Several Alliums are extremely hardy and can stand green all winter even when exposed to temperatures under -20C. Similarly, young leaves of species that start to sprout in early spring as soon as the frost disappears near the surface have no problem with snow and frosts. Here are a few after yesterday’s snowfall!
Allium victorialis earlier this week in the garden. I harvested half of these shoots. This is an accession I received seed from Iku Kubota in Japan in December 2002.
Here’s yesterday fresh produce* from the garden….the joy of perennial vegetables! However, snow overnight will make harvest more difficult thenext few days! Here’s today’s list:
Aegopodium podograria (ground elder / skvallerkål)
Allium sativum (garlic / hvitløk)
Allium cernuum (noddding onion/ prærieløk)
Allium victorialis (victory onion / seiersløk)
Rumex acetosa “Arkhangelsk” (sorrel / engsyre)
Hemerocallis middendorfii (day lily / daglije)
Brassica oleracea (various perennial kales / flerårige kål)
Hablitzia tamnoides (Caucasian spinach / stjernemelde)
Myrrhis odorata (sweet cicely / spansk kjørvel)
Ficaria verna (lesser celandine / vårkål)
Taraxacum officinale ” Moss-leaved” (dandelion / løvetann)
Angelica archangelica “Vossakvann Markusteigen” (kvann)
Used in a green pasta sauce.
* “Produce” they aren’t as most produce themselves without little input from me: Self-produce is a better word!
12th June: Added pictures of a few more edibles!
Lots of Hablitzia (stjernemelde), ground elder (skvallerkål), Svenskelauk (a form of Allium fistulosum), sweet cicely (spansk kjørvel), dandelion (løvetann), day lily shoots (daglilje), blanched horseradish shoots (pepperrot) and a variety of Allium victorialis (victory onion, seiersløk) which is the earliest form I grow along with one from the Kola peninsular in northern Russia; other varieties have hardly grown yet!
In late October 2014, there was a major flood in western Norway (https://nn.wikipedia.org/wiki/Oktoberflaumen_i_2014) which caused a lot of damage including in Granvin. Over 200mm rain was recorded over 3 days in several places and up to 330mm! Although not a record, it had already rained a lot for most of October and the ground was already saturated when the worst rain happened…leading to a totally unexpected extreme event.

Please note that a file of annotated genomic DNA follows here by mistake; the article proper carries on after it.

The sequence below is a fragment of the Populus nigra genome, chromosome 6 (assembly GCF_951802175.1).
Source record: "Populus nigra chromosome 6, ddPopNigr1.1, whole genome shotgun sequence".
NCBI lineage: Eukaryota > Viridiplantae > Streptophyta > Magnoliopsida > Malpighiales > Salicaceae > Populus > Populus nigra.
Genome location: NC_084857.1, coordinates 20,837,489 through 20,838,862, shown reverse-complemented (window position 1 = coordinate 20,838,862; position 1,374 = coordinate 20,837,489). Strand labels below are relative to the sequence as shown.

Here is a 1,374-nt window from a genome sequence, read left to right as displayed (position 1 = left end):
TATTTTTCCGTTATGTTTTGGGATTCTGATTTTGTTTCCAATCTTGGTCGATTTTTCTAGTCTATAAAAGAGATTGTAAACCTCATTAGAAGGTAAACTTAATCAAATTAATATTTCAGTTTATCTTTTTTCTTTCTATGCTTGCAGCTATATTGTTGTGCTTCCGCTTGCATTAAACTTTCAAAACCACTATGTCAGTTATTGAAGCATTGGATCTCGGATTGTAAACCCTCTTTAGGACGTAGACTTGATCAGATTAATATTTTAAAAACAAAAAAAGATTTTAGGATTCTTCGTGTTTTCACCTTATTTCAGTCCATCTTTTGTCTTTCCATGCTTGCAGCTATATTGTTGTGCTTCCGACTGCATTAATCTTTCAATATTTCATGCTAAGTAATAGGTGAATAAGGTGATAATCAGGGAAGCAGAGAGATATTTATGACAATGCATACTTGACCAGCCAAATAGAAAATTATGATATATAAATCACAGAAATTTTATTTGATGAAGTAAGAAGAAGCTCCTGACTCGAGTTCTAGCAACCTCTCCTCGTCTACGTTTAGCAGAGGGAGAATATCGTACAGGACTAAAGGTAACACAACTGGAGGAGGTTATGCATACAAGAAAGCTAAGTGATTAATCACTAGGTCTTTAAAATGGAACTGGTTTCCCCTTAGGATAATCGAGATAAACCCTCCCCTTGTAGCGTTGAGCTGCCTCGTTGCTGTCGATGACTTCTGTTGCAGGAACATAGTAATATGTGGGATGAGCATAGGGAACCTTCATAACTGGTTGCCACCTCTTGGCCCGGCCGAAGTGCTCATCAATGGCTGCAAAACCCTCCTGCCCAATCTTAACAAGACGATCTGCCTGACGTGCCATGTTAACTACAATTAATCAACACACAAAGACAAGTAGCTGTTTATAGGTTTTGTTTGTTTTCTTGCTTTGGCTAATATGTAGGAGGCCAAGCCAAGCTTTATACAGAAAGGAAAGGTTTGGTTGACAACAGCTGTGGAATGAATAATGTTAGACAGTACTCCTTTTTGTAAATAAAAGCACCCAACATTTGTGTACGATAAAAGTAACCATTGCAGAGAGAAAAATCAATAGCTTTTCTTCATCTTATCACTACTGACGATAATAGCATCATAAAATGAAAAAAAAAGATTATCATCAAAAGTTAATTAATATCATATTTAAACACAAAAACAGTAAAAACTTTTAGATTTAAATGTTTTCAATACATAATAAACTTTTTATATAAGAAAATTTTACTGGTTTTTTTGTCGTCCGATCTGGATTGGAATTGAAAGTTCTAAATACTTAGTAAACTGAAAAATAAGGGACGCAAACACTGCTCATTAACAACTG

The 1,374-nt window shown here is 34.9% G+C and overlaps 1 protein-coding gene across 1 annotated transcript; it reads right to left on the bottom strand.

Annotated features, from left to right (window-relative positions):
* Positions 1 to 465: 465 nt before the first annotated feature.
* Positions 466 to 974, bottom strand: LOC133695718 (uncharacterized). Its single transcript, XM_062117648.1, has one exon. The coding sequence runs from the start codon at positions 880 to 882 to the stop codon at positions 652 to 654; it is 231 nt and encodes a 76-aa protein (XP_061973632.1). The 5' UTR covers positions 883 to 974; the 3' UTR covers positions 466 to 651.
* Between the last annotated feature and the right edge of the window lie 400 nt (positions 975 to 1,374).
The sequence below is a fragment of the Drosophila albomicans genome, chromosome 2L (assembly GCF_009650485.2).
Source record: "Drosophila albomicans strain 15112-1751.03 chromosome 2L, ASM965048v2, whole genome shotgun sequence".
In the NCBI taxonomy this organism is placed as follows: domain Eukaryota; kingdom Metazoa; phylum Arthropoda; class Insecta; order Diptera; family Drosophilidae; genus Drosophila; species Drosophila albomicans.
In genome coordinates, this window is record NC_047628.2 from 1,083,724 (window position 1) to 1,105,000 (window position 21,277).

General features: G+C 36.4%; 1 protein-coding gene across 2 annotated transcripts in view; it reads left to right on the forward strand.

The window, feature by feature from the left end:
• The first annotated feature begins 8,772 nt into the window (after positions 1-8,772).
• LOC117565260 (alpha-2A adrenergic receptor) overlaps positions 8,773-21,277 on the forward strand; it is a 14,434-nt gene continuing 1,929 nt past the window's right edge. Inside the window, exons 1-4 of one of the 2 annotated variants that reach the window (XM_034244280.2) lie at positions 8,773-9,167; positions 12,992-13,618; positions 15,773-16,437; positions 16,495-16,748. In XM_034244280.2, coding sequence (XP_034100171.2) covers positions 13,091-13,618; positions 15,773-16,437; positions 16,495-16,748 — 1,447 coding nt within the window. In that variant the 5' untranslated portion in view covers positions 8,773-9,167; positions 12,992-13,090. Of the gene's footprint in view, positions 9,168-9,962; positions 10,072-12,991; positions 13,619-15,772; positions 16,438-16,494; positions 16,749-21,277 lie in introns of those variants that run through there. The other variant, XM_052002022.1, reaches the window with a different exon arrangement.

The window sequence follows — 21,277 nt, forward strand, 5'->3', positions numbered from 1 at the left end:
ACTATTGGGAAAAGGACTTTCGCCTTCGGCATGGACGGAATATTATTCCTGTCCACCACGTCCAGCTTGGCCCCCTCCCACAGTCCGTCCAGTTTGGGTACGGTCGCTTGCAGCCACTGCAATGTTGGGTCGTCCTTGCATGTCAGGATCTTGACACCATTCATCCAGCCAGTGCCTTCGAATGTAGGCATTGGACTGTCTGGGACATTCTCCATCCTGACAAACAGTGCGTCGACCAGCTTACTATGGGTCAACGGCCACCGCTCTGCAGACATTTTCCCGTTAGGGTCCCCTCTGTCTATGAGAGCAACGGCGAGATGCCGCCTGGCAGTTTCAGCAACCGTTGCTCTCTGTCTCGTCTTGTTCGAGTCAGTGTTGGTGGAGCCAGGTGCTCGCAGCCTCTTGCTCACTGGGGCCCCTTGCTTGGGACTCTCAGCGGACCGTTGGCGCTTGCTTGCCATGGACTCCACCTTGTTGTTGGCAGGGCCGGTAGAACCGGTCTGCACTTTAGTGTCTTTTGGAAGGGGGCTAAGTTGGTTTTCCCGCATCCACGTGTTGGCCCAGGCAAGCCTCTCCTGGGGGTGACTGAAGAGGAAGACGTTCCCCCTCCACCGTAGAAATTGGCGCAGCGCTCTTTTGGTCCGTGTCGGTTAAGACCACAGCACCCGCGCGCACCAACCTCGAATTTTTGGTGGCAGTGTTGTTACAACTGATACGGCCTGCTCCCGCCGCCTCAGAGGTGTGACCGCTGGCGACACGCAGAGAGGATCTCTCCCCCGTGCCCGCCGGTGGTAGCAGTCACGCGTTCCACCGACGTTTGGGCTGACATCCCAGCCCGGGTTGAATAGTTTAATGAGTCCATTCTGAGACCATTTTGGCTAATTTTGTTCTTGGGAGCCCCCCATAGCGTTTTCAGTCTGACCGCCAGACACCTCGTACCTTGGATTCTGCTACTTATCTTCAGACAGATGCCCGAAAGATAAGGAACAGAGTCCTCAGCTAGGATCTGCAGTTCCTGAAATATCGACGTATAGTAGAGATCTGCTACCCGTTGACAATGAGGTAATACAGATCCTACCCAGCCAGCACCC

I heard rumours that the victory onion location had been severely impacted by this event, so when we drove past Granvin on the way back from the Nordic Permaculture Festival in Jondal, I took the opportunity to visit the location! This confirmed that the site is much reduced and there is visible signs of erosion including a dried up channel through the middle of the wooded island where the onion is found (the river was very low due to the drought). In addition, I was surprised to find that a path had been constructed between the river and the school. This is part of a major civil engineering work in Granvin to protect the low lying inhabited areas from flooding (see https://www.nve.no/nytt-fra-nve/nyheter-skred-og-vassdrag/granvin-har-fatt-betre-tryggleik-mot-flaum )
A video showing the completed works https://www.youtube.com/watch?v=Keg-BSrAi94 shows aerial views of “victory onion island” between 0:56 – 1:24!
These works may lead to further erosion and destruction of the island….
Seeds were actually already ripe due to the hot summer and I therefore collected seed to safeguard the Granvin onion to be offered to Norwegian Seed Savers (KVANN) through our autumn catalogue which will be produced in October!
From my friend Geir Flatabø: “Jaunssen Gjestgjevarstad (Jaunssen Guest House) in Granvin has begun to harvest / use the onion, and makes pesto served to guests, with good feedback.”
Other relevant articles:
Hagetidend (Norwegian gardening magazine) profile http://www.edimentals.com/blog/wp-content/uploads/2018/07/6_Seiersl%C3%B8k_fra_Vestv%C3%A5g%C3%B8y.pdf
A report from my 2009 “onion safari” to Lofoten, Tromsø and Granvin can be found here (in Norwegian with English comments) http://www.edimentals.com/blog/?p=18527 (some of this material ended up in my book Around the World in 80 plants))
English: In 2011, I wrote a series of one page articles about Norwegian heirloom vegetables in Norsk Hagetidend (the magazine of the Norwegian Horticultural Society) in Norwegian. The complete series can be found below.
- Fjellmandel og takløk (Mandel potato and the roof onions of Gudbrandsdal)
2. Aleksandra hvitløk (Garlic Aleksandra)
3. Hagemelde “Backlund-Bly” fra USA (Garden orach Backlund-Bly from Seed Savers Exchange i USA)
4. Stjernemelde (Caucasian spinach, Hablitzia tamnoides)
5. Vossakvann (Voss Angelica)
6. Seiersløk fra Lofoten (Victory onion, Allium victorialis from Lofoten)
7. Luftløk fra Udøy (Walking onion, Allium x proliferum from the island Udøy and Catawissa onion)
8. Jordskokk fra Ontario (Jerusalem artichoke from Ontario that travelled the world)
9. Maries høje ært (Marie’s pea…from Norway to Denmark and back)
10. Tante Cis tomat (Tante Cis or Ansofs Gule tomat)